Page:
For example, the unilateral “cancellation” of any particular individual or entity with diametric worldviews perceived to be immoral (irrespective of context or their actual intent) and the evangelical subscription to delusional cults by significant swaths of people have never been more prevalent. These issues are bolstered by a running theme of deeply constituted misinformation that is still in vogue and is, perhaps inextricably, still being perpetuated by social media. 

It is a fact that false information proliferates online much more rapidly than the truth. This fact, in concert with the rise of social media’s algorithmic-based influence, makes it easier to comprehend the growing spawn of incredulous ideas and irrational thinking, but less so their prolonged and unwelcome stay in contemporary dialogue. Yet much like the infamously seductive song of the Sirens from Homer’s Odyssey, the current requiem for objectivity has proven to be equally as alluring.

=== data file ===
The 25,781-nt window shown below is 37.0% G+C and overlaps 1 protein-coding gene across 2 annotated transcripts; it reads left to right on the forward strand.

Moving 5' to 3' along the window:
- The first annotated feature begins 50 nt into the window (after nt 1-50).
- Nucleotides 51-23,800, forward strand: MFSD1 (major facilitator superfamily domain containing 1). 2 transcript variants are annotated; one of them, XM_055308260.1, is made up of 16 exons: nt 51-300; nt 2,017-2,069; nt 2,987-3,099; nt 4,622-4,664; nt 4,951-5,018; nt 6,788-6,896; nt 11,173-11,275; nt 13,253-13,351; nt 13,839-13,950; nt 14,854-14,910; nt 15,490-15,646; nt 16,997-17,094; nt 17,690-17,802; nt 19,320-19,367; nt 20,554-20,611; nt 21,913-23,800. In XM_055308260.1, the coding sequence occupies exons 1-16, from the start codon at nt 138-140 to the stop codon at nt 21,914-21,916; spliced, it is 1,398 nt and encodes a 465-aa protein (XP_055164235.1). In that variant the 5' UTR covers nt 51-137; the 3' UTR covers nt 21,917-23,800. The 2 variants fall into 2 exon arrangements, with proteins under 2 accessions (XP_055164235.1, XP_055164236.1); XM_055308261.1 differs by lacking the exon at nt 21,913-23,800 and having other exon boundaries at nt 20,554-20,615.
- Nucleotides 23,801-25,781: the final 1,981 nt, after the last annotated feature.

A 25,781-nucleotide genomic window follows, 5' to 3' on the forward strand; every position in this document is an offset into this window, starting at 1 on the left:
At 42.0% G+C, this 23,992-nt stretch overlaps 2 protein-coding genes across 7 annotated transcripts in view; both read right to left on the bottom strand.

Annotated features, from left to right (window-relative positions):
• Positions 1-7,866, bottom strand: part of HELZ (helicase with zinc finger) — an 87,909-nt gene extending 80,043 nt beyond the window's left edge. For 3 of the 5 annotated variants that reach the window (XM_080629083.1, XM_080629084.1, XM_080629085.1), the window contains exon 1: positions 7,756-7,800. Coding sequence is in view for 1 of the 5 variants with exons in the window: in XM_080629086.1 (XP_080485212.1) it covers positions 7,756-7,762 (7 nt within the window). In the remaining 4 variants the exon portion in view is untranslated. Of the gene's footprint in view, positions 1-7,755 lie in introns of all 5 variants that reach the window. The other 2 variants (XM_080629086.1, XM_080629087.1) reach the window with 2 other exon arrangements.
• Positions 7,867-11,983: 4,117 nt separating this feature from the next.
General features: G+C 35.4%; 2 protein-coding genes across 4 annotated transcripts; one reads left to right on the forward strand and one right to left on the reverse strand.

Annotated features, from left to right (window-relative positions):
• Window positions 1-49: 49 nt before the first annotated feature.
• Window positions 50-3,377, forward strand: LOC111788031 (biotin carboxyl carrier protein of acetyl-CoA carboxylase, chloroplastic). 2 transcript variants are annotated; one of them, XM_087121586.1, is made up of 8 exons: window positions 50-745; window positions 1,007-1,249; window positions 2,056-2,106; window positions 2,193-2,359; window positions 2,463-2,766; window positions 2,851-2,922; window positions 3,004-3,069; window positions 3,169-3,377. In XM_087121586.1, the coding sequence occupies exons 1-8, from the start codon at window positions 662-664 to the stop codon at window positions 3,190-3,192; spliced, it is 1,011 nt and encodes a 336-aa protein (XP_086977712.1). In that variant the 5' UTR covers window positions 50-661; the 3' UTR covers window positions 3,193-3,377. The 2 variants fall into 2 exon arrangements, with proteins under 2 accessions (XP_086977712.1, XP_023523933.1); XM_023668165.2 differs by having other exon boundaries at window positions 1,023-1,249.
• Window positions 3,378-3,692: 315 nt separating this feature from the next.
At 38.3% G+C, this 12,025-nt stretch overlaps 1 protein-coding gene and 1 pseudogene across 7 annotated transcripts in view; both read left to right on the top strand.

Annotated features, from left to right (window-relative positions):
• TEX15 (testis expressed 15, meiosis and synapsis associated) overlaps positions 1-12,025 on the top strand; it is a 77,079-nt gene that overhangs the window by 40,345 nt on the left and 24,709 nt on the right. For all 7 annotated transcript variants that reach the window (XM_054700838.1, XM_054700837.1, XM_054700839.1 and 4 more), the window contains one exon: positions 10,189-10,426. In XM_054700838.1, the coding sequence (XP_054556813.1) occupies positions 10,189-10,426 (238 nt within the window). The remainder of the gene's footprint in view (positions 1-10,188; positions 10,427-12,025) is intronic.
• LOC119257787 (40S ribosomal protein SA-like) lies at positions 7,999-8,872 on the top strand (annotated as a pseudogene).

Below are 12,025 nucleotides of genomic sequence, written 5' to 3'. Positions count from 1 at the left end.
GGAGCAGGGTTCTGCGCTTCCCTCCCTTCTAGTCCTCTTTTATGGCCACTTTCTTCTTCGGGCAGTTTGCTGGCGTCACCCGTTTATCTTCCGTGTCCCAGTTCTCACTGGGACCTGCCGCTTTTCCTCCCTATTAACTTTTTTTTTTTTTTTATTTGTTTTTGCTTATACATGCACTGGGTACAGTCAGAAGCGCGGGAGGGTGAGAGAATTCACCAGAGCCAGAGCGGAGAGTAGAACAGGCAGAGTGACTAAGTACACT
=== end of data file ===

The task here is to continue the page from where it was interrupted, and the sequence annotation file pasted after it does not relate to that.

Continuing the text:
But all hope is not lost. We must be reminded that there is another form of wax for our ears; orchestrating a healthier harmony is possible if the diverse, disagreeing voices of society courageously come together and collectively compose a renewed symphony of rational, dispassionate discourse. The divisive dissonance we have been accustomed to hearing can indeed be tuned out. 

To revoke this requiem, we must resurrect reason

At this very moment in time, reason is an invaluable instrument. Its razor-sharp clarity completely and competently cuts through fallacy. It reminds us that making and believing arguments based on faith alone is a regression towards Bronze Age thinking when human civilization was in its infancy and idle myths were commonplace. Reason is the antithesis of, and the antidote for, zealously worshipping dogmatic ideas with religious devotion. Quite simply, it rejects anything that lacks sufficient evidence.